Although your objective in Typeshift is simple – turn all the brown letter tiles to green, the game itself is deceptively intricate. You achieve this by shifting neighboring columns to spell out specific words in the middle row. While this may appear easy, especially since the initial stages consist of only five columns, the puzzles soon become increasingly complex.
As with the most captivating puzzle games, you might find yourself frustrated for not seeing the obvious solutions. Nonetheless, any enthusiast of puzzles can attest that there is no greater thrill than cracking a challenging code.
Number 8. Gris
In contrast to most video games, dying is not a possibility in Gris, nor is there any overwhelming feeling of defeat. The gameplay doesn’t involve fighting enemies with advanced combat skills or gaining experience points to develop an extensive skill set. Instead, the game revolves around simplistic puzzles and platforming with little impact.
The world depicted in Gris initially appears as a nearly colorless 2D watercolor painting. However, as you progress and unlock new traversal abilities, the environment becomes flooded with vibrant hues. There is no conversation to give clues about the plot, but you’ll gradually realize that Gris conveys as much about life, loss, and love as any highly detailed console game with lengthy dialogues.
Number 9. Hitman Go
The Hitman franchise is renowned for its expansive and unrestricted sandboxes that allow players to stealthily navigate parties or museums, locate their mark, and eliminate them using creative methods. Hitman GO deviates from this formula, as it does not offer such gameplay. Nevertheless, it does provide a collection of clever, expertly crafted puzzles that gradually become more intricate as you progress. These puzzles are never excessively challenging, and can be completed within the duration of a single bus ride.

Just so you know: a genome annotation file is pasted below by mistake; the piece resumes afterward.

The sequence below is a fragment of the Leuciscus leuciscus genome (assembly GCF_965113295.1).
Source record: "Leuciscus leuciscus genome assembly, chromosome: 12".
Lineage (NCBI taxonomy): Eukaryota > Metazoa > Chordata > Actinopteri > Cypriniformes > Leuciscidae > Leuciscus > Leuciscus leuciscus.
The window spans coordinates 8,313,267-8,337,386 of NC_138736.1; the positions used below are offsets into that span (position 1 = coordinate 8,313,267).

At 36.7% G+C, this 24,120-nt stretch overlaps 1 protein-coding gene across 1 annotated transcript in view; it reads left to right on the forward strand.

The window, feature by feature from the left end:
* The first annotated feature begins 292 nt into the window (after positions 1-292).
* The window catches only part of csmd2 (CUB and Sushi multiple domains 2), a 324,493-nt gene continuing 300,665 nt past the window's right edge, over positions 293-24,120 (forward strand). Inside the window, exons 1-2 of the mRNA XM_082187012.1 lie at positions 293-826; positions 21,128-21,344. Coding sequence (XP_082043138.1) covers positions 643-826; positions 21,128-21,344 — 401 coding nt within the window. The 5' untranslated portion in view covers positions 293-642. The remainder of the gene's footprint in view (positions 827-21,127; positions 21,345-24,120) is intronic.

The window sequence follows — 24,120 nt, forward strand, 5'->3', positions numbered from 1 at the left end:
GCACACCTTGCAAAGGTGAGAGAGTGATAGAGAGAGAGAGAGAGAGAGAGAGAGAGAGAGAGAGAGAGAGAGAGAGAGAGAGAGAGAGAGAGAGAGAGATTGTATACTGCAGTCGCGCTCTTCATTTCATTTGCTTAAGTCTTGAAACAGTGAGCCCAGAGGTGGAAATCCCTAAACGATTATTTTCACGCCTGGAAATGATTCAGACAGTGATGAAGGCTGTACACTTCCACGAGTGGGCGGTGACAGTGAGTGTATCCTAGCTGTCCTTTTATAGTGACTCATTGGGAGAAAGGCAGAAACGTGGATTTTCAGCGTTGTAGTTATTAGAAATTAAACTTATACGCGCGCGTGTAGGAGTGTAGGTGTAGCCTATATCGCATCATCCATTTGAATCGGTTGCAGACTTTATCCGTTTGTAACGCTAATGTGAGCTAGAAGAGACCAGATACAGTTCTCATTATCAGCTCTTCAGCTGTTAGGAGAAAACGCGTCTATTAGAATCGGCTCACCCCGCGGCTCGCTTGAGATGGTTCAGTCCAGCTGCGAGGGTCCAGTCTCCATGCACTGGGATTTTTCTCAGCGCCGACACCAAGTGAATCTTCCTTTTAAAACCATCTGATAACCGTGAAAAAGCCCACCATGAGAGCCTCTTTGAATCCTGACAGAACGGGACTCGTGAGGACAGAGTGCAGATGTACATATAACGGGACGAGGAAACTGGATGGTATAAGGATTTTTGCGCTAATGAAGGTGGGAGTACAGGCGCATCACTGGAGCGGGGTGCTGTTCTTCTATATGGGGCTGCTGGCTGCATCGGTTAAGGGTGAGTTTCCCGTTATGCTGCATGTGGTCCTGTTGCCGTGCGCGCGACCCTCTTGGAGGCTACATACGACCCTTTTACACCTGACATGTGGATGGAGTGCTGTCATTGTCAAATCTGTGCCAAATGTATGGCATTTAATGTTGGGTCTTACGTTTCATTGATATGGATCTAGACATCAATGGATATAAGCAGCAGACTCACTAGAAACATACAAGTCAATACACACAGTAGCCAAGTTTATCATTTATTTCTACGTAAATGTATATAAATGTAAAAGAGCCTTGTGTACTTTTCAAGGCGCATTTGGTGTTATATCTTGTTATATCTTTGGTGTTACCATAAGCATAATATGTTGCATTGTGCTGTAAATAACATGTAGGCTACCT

Although Hitman GO’s visuals resemble a stripped-down board game and its depiction of violence is abstract, it still manages to embody the series’ scrupulous and gratifying essence.
Number 10. Tokaido
Many people have used Android phones to enjoy mobile renditions of popular board games like Monopoly or Ticket to Ride. These games are usually enjoyable, if not particularly transformative. However, Tokaido breaks this mold. As an already almost impeccably balanced board game, Tokaido particularly excels on mobile platforms for one reason: It doesn’t feel like a board game. While the board is still present, and the primary rules remain mostly unchanged, playing Tokaido on Android is more akin to playing a video game.
The characters, no longer mere game pieces, are now fully animated. When you pause at a shop or temple, you’ll come across a storefront reminiscent of any role-playing game. The camera even zooms in on your movements, as in a more conventional video game. Although other board game adaptations have attempted this feature, Tokaido executes it with unparalleled success.